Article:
Russia and its Syrian, Iranian, and Iranian-led allies have faced significant setbacks on the battlefield as a result of their opponents’ abilities to capitalize on their inadequacies and mistakes. Russia will need to decide whether its actions will remain in the gap between contributing significantly to the efforts of allies fighting in support of the regime of Syrian Arab Republic President Bashar al-Assad and working with the US to act more effectively and more decisively against mutual Islamic militant opponents. The prospective agreement, to which Shoigu referred, would stem from military talks underway in Geneva. Those talks were set up as a result of a proposal proffered by US Secretary of State John Kerry to share intelligence with Russia and coordinate airstrikes against ISIS and other Islamic militant groups. However, Putin and senior Russian officials seem to view the proposal less from how it will help end the war than how it may present the chance to get compromise from the US on Syria and promote Russia’s immediate objectives there. Kerry’s proposal has been put forward as the administration of US President Barack Obama comes to a close. Still, after eight years of contacts, a inordinate amount of obloquy has recently been hurled back and forth from officials in Washington to Moscow. Failure to get an agreement on coordination will undoubtedly make it more difficult for Russia to get an agreement from the US on reconstruction and peace-enforcement which would be important for Russia to have. Reconstruction in Syria will be a decades-long, very expensive effort. Russia will need to gather partners to help with its costs and its execution. A peace-enforcement mission, perhaps under UN auspices, will likely be needed to ensure that peace would be given a chance to take hold. Russia should keep in mind that the US has proven to be an invaluable partner in such complex reconstruction efforts and peace-enforcement missions worldwide in past years.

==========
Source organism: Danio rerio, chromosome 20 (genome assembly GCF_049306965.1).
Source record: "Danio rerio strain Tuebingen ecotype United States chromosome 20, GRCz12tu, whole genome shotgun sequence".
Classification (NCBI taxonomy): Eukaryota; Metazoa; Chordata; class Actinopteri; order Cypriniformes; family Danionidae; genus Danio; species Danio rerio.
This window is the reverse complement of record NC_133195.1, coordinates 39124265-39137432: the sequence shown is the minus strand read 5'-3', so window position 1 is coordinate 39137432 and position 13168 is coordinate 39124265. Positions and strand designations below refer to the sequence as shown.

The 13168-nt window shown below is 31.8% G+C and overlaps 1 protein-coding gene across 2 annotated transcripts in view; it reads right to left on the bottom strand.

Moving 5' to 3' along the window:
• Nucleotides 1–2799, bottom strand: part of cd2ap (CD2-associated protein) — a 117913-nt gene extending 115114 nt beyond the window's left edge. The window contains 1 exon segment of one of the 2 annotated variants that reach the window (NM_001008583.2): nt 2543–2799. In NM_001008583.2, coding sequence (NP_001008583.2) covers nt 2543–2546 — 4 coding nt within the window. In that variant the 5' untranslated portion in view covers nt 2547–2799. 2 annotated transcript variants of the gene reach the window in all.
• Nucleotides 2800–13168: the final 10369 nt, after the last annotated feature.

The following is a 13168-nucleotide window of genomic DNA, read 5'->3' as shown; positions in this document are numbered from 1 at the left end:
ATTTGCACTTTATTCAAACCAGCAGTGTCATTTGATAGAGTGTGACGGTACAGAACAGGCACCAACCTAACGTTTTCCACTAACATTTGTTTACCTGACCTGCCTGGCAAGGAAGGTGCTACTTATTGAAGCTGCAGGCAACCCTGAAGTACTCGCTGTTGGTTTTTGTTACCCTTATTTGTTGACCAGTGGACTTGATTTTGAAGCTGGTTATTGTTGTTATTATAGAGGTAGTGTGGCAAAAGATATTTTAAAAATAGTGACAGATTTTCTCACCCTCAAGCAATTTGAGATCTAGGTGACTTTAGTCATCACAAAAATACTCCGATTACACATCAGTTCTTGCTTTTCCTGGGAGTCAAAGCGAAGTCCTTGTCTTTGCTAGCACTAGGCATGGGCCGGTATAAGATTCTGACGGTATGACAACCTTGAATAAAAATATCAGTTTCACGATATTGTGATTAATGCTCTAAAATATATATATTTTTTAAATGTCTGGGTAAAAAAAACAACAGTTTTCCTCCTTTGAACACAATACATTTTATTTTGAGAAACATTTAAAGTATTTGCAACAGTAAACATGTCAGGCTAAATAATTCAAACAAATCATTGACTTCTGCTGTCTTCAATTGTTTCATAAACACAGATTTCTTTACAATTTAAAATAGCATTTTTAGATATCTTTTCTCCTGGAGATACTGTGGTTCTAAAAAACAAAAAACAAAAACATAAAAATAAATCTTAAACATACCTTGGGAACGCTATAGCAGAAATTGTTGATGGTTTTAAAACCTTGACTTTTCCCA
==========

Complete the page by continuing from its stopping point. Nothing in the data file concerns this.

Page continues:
The Obama administration may not be enthused about working with Russian President Vladimir Putin on Syria, but it seems to recognize that Russia, with its considerable military investment in Syria, can play an important role in ending the war. Putin must recognize that much could be accomplished with US know-how and resources in both efforts. If he cannot recognize the good that cooperation would bring at first glance or simply refuses to make mutual compromises with the US to gain its assistance, what is left for the US is to get him to understand via diplomacy. US Secretary of State John Kerry has slogged away seeking the right approach to make that possible. A few recommendations are offered here. The Syria War appears to be getting worse. Experience may make US and Russian officials averse to finding compromise on military coordination on Syria. Pride and ego can also harden attitudes. If such influences cannot be set aside, the two sides may remain locked into their relative positions for a long while. Praeterita mutare non possumus, sed futuraprovidere debemos. (We cannot change the past, but we can anticipate the future.)